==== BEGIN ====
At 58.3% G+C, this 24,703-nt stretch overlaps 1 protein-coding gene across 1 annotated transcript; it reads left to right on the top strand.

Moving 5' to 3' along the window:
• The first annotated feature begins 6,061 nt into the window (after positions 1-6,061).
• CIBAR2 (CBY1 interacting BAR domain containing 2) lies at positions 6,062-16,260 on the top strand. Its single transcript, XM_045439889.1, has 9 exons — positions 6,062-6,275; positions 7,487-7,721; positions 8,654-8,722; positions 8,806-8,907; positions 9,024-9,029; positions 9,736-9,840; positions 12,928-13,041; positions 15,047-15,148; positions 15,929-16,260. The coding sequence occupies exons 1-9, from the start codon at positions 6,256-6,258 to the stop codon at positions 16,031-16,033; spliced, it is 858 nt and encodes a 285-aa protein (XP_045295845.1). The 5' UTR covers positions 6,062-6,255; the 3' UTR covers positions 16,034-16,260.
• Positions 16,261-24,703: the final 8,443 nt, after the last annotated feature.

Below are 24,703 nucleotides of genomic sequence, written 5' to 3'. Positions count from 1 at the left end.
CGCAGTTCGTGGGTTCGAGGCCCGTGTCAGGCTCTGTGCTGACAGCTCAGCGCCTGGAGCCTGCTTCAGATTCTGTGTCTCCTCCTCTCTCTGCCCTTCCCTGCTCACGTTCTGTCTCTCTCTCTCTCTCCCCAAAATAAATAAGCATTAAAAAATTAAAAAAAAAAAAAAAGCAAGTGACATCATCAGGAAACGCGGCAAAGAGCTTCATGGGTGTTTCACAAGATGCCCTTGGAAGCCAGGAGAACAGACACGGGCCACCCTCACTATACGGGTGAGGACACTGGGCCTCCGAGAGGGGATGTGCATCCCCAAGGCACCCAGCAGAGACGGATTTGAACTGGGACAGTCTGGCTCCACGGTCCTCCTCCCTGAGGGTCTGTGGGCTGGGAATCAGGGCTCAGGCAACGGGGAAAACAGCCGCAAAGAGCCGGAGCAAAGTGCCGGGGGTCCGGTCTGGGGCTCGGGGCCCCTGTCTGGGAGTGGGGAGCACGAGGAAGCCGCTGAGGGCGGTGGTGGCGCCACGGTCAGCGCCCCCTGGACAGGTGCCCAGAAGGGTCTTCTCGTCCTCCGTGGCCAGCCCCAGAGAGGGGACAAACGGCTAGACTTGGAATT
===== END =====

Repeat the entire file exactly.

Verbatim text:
At 58.3% G+C, this 24,703-nt stretch overlaps 1 protein-coding gene across 1 annotated transcript; it reads left to right on the top strand.

Moving 5' to 3' along the window:
• The first annotated feature begins 6,061 nt into the window (after positions 1-6,061).
• CIBAR2 (CBY1 interacting BAR domain containing 2) lies at positions 6,062-16,260 on the top strand. Its single transcript, XM_045439889.1, has 9 exons — positions 6,062-6,275; positions 7,487-7,721; positions 8,654-8,722; positions 8,806-8,907; positions 9,024-9,029; positions 9,736-9,840; positions 12,928-13,041; positions 15,047-15,148; positions 15,929-16,260. The coding sequence occupies exons 1-9, from the start codon at positions 6,256-6,258 to the stop codon at positions 16,031-16,033; spliced, it is 858 nt and encodes a 285-aa protein (XP_045295845.1). The 5' UTR covers positions 6,062-6,255; the 3' UTR covers positions 16,034-16,260.
• Positions 16,261-24,703: the final 8,443 nt, after the last annotated feature.

Below are 24,703 nucleotides of genomic sequence, written 5' to 3'. Positions count from 1 at the left end.
CGCAGTTCGTGGGTTCGAGGCCCGTGTCAGGCTCTGTGCTGACAGCTCAGCGCCTGGAGCCTGCTTCAGATTCTGTGTCTCCTCCTCTCTCTGCCCTTCCCTGCTCACGTTCTGTCTCTCTCTCTCTCTCCCCAAAATAAATAAGCATTAAAAAATTAAAAAAAAAAAAAAAGCAAGTGACATCATCAGGAAACGCGGCAAAGAGCTTCATGGGTGTTTCACAAGATGCCCTTGGAAGCCAGGAGAACAGACACGGGCCACCCTCACTATACGGGTGAGGACACTGGGCCTCCGAGAGGGGATGTGCATCCCCAAGGCACCCAGCAGAGACGGATTTGAACTGGGACAGTCTGGCTCCACGGTCCTCCTCCCTGAGGGTCTGTGGGCTGGGAATCAGGGCTCAGGCAACGGGGAAAACAGCCGCAAAGAGCCGGAGCAAAGTGCCGGGGGTCCGGTCTGGGGCTCGGGGCCCCTGTCTGGGAGTGGGGAGCACGAGGAAGCCGCTGAGGGCGGTGGTGGCGCCACGGTCAGCGCCCCCTGGACAGGTGCCCAGAAGGGTCTTCTCGTCCTCCGTGGCCAGCCCCAGAGAGGGGACAAACGGCTAGACTTGGAATT